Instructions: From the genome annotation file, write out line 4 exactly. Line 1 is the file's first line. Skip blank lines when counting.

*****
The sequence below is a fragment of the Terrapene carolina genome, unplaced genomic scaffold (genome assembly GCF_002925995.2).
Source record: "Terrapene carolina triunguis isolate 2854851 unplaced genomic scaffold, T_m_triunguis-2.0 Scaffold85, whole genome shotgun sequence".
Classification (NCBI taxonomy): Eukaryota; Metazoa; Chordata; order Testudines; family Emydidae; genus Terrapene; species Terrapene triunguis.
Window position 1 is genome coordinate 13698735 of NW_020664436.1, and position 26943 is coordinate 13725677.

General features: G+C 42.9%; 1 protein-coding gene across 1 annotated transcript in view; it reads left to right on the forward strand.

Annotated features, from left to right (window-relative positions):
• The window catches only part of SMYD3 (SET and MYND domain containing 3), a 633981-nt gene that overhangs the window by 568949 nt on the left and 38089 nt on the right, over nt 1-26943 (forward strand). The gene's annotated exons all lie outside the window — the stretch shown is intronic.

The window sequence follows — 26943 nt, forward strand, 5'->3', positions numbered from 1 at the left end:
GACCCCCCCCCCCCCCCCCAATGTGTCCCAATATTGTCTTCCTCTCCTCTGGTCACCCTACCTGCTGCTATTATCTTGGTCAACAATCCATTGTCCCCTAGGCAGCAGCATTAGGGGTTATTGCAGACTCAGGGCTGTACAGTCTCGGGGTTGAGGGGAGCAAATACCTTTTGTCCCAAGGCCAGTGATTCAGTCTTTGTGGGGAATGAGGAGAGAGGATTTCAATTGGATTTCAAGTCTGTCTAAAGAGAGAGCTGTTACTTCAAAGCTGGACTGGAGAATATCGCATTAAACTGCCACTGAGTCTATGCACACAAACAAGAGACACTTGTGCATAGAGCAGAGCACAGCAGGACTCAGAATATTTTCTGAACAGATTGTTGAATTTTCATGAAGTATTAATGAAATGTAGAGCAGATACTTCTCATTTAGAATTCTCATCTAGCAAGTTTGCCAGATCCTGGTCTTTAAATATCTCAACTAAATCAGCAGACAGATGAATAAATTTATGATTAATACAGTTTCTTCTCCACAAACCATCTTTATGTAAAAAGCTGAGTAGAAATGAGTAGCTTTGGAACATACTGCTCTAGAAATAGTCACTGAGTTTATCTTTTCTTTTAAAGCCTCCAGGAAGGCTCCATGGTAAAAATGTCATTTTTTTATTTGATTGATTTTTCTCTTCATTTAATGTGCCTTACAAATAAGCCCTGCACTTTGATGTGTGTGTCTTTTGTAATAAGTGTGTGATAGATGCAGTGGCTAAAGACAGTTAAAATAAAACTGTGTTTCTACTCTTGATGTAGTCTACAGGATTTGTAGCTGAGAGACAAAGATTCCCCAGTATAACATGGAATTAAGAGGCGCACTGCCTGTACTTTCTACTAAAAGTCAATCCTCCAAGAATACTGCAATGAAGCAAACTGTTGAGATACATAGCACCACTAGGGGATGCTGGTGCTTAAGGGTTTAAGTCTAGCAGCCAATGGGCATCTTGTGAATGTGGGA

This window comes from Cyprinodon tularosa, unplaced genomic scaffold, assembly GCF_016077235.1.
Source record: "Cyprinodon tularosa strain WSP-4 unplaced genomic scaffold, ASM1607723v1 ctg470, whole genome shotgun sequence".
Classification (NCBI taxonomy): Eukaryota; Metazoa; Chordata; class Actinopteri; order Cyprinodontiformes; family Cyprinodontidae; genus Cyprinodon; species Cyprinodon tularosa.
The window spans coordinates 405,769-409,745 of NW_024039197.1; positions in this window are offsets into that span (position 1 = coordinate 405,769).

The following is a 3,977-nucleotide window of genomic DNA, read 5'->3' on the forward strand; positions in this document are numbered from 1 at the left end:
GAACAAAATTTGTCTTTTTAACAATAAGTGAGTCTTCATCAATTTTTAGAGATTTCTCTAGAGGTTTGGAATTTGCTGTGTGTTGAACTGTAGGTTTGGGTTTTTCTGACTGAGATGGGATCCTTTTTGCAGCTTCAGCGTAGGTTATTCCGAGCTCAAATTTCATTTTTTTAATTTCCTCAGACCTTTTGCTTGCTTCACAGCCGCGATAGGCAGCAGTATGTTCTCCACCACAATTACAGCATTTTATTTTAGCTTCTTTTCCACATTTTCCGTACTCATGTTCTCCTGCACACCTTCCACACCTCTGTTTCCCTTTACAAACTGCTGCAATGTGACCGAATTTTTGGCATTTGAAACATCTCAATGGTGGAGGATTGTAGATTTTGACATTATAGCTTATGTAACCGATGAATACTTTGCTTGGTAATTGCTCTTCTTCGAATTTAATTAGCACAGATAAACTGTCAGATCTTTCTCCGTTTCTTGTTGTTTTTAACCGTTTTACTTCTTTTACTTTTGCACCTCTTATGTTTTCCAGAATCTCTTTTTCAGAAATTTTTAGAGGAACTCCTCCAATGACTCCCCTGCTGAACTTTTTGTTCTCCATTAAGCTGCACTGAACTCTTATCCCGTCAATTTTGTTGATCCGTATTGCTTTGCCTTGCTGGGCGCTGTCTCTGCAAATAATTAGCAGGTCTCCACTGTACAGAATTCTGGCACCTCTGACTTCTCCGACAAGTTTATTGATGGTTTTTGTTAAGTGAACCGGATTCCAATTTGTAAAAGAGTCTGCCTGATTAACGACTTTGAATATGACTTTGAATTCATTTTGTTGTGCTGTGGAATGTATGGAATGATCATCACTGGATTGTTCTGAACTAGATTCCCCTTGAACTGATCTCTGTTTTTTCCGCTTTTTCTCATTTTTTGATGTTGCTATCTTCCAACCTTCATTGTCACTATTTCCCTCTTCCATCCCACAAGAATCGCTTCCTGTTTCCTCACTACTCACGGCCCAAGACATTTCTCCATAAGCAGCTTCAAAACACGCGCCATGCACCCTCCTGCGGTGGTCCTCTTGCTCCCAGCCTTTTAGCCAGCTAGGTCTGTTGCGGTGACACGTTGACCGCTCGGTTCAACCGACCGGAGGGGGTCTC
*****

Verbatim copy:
Window position 1 is genome coordinate 13698735 of NW_020664436.1, and position 26943 is coordinate 13725677.